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Big Dreams for Big Data: A Look Ahead

Mark Schneider, Director of IES | March 1, 2023

Over the past 20 years, IES has built a strong foundation for the education sciences. But time does not stand still, and much of the way we have worked needs a rethink. The question we are faced with is how best to build a more modern, quicker, and less expensive infrastructure for education research and development atop the existing foundation. This is particularly so now that Congress has put IES on a path toward what we hope will be ARPA-ED. There are two avenues into the future that we are particularly excited about.

A View of the Future

First, I believe we now have an exemplar of how to think creatively about the future path of the education sciences: the jointly funded IES/NSF AI institute designed to help students who need speech and language services. There is a large gap between the number of such students and the availability of specialists who can deliver needed services. The AI Institute for Exceptional Education aims to close this gap by developing advanced AI technologies to scale the availability of speech and language services so every child in need can be helped. The AI Institute has multiple strands, among them: an AI supported screener to identify the specific speech and language delays students are facing and using AI in the development of individualized treatments. The research team is also using generative AI, such as the now famous ChatGPT, to alleviate the paperwork burden on school-based speech language pathologists (estimates are that as much as half of these specialists' time is spent on paperwork). This work also supports speech language pathologists' ability to create individualized intervention.

Note that this institute uses technology not to replace teachers or service providers, but to free them to do what only they can do—work closely with students to advance what they know and what they can do. Harnessing technology to free up teacher time moves us to what we all know is key to a good education: individualized instruction tailored to student needs.

We will be working with the education community to identify other domains in which persistent problems may now be amenable to solution using new technologies.

Using Large Data Sets

One take-away from the myriad articles and "experiments" that have accompanied ChatGPT is that its answers are only as good as the information that it ingests. When it comes to highly specialized information, often there is not enough good data and information on the internet to inform the algorithms underlying these bots. This is particularly true in education, where large data sets needed for informing AI applications are hard to come by. As a result, crucial insights about how to improve student performance on basic education functions such as reading, writing, and doing math remain untapped.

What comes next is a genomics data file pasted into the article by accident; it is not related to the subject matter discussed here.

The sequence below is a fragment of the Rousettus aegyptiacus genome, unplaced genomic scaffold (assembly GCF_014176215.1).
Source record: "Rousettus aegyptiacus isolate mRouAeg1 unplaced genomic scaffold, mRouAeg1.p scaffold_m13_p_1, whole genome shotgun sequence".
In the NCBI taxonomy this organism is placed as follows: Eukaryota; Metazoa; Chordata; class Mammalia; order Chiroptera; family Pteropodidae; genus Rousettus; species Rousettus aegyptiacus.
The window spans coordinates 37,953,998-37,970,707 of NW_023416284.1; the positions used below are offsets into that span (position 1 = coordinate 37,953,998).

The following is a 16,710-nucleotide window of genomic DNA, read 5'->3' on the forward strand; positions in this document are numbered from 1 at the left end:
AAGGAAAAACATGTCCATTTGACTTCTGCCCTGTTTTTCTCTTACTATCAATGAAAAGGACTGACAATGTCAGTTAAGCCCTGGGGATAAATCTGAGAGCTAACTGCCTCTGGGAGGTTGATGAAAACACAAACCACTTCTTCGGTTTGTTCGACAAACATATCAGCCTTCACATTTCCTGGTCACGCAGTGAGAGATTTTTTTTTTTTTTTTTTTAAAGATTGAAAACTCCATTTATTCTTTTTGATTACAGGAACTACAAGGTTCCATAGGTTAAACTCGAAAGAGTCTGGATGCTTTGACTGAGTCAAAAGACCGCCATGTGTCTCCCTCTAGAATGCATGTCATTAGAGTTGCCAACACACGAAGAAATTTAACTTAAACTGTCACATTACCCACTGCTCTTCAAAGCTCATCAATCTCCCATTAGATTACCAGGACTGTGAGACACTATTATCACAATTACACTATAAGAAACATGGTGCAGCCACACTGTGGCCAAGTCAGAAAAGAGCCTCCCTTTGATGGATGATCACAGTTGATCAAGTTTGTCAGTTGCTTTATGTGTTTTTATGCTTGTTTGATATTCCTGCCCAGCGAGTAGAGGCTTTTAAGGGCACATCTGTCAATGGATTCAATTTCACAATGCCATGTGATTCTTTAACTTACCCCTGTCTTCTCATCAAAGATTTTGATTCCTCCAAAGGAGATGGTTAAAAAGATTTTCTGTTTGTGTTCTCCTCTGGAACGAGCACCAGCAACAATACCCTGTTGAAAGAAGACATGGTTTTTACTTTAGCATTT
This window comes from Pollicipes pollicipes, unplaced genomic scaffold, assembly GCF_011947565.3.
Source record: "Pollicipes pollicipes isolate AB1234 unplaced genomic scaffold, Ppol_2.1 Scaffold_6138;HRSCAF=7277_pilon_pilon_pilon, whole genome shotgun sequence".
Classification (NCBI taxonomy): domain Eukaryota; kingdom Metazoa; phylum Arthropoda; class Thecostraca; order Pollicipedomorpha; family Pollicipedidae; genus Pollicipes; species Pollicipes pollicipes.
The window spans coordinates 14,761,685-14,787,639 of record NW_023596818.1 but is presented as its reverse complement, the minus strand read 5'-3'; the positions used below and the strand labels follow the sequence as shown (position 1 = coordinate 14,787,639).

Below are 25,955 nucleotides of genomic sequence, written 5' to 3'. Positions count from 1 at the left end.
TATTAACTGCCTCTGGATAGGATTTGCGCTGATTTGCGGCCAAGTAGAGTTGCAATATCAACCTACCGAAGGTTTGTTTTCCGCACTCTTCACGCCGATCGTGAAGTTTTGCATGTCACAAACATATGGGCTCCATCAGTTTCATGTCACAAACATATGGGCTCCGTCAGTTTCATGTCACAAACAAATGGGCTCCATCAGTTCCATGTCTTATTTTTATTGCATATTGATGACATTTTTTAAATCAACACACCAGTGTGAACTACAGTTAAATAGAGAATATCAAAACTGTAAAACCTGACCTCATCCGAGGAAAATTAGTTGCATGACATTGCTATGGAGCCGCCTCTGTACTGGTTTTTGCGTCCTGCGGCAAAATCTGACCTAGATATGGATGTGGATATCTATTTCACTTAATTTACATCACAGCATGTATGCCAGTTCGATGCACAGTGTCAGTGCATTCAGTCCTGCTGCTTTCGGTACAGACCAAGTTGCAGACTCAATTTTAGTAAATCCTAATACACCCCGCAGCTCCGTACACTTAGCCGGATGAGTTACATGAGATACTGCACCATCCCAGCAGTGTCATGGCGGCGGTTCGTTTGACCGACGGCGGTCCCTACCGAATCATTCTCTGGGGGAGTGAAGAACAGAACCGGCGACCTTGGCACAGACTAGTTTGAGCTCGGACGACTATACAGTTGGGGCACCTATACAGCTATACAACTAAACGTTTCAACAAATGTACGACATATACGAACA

Fortunately, we have a large treasure trove of data about student performance that can be made available for modern research methods: the data contained in NAEP assessments.

There are, literally, hundreds of thousands of student essays, reading assessments, and open-ended responses to math problems that NAEP has collected, especially since converting to digitally based assessments in 2017, that are not yet readily available to researchers. Many of these items have already been released or retired and will not be used for future NAEP administrations. NAEP has extensive processes for vetting items, reviewing scores, and ensuring that the information collected is of high quality. Adding to the value of these large data sets, NAEP also collects extensive information about student demographics and school/family characteristics, giving rise to unparalleled opportunities to study how these characteristics affect student outcomes.

Clearly, NAEP produces important indicators of performance (fulfilling its mission as "the Nation's Report Card"), but NAEP could have a much greater impact on the learning sciences if the underlying data from its many assessments are made available—something IES is committed to making happen. The path forward is clear: using both AI and human readers, make sure that student "artifacts" are scrubbed of personally identifiable information and then make them available to researchers who follow existing rules governing access to restricted data.